The reference-based approach can be applied to inpatient or outpatient care, or from an in- or out-of-network perspective, Smith says. “It’s focusing on what’s moving the needle.”
Other employers are looking to do defined direct contracting with providers that would replace the insurer agreement in areas where most of their employee population lives. Such arrangements can not only help reduce costs, but the collaboration between employer and healthcare provider can help improve employees’ patient experience.
Because these arrangements require considerable knowledge of the local market, it might make sense for large employers to focus their direct contracting only on the areas with the largest concentrations of employees.
Improving Outcomes Through Collaboration
In some cases, employers are also looking to collaborate with other businesses on either a local or regional scale to achieve better outcomes.
Winkler says news of the end of the Haven healthcare venture among Amazon, Berkshire Hathaway and JP Morgan, shouldn’t be taken as a signal that these kinds of employer partnerships can’t work. “Healthcare is local and becoming more so,” he says, and geography is proving to be a good common denominator around which to base employer collaborations.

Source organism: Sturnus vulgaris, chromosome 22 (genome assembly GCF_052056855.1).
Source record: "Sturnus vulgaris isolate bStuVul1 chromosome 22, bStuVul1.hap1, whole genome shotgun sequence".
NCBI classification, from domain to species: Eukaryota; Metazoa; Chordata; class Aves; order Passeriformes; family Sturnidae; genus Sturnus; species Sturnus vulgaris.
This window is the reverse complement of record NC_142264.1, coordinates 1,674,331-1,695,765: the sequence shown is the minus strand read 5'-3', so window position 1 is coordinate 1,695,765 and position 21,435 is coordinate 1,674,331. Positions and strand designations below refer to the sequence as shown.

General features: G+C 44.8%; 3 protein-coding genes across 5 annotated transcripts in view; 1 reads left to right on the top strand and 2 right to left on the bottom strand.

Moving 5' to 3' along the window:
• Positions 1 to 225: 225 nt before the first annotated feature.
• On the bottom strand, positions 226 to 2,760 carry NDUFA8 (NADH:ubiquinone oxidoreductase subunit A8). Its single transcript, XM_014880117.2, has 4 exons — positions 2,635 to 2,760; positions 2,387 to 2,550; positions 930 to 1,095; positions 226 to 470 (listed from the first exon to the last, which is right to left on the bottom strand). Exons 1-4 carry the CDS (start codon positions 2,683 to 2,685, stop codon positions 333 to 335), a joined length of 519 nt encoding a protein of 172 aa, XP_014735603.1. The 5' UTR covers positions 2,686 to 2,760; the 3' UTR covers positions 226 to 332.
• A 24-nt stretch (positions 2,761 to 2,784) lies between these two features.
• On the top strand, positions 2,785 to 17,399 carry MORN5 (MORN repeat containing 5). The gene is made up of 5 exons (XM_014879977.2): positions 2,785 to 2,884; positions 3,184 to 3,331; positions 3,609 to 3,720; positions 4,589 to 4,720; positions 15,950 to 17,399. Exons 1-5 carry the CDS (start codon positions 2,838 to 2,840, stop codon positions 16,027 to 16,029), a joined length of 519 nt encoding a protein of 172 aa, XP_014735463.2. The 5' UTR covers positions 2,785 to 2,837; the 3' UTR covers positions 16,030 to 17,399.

“Geographic-centered coalitions can come together and work directly with the local healthcare delivery system to bring change to the employers’ populations in those markets,” Winkler says, citing examples like the Pacific Business Group on Health or the Midwest Business Group on Health.
Collaborations also can mean smaller employers have influence in the healthcare space that they couldn’t achieve on their own. For example, entering a pharmacy purchasing coalition could allow an employer with a few hundred employees to obtain comparable prescription drug prices to those that a Fortune 100 company might be able to negotiate, says Winkler.
As Healthcare Transformation Accelerates, Both Employers and Employees Benefit
As the healthcare trends sparked and accelerated by the pandemic continue, employers and their employees stand to benefit.
“When the employer has a flat or a negative trend in their health benefit costs, then they’re able to make some adjustments to their benefit offerings,” Smith says. “It might be a reduction in the copayments to change the coinsurance threshold. The downstream benefit is always to the employee because they’re seeing relief on the total cost of care.”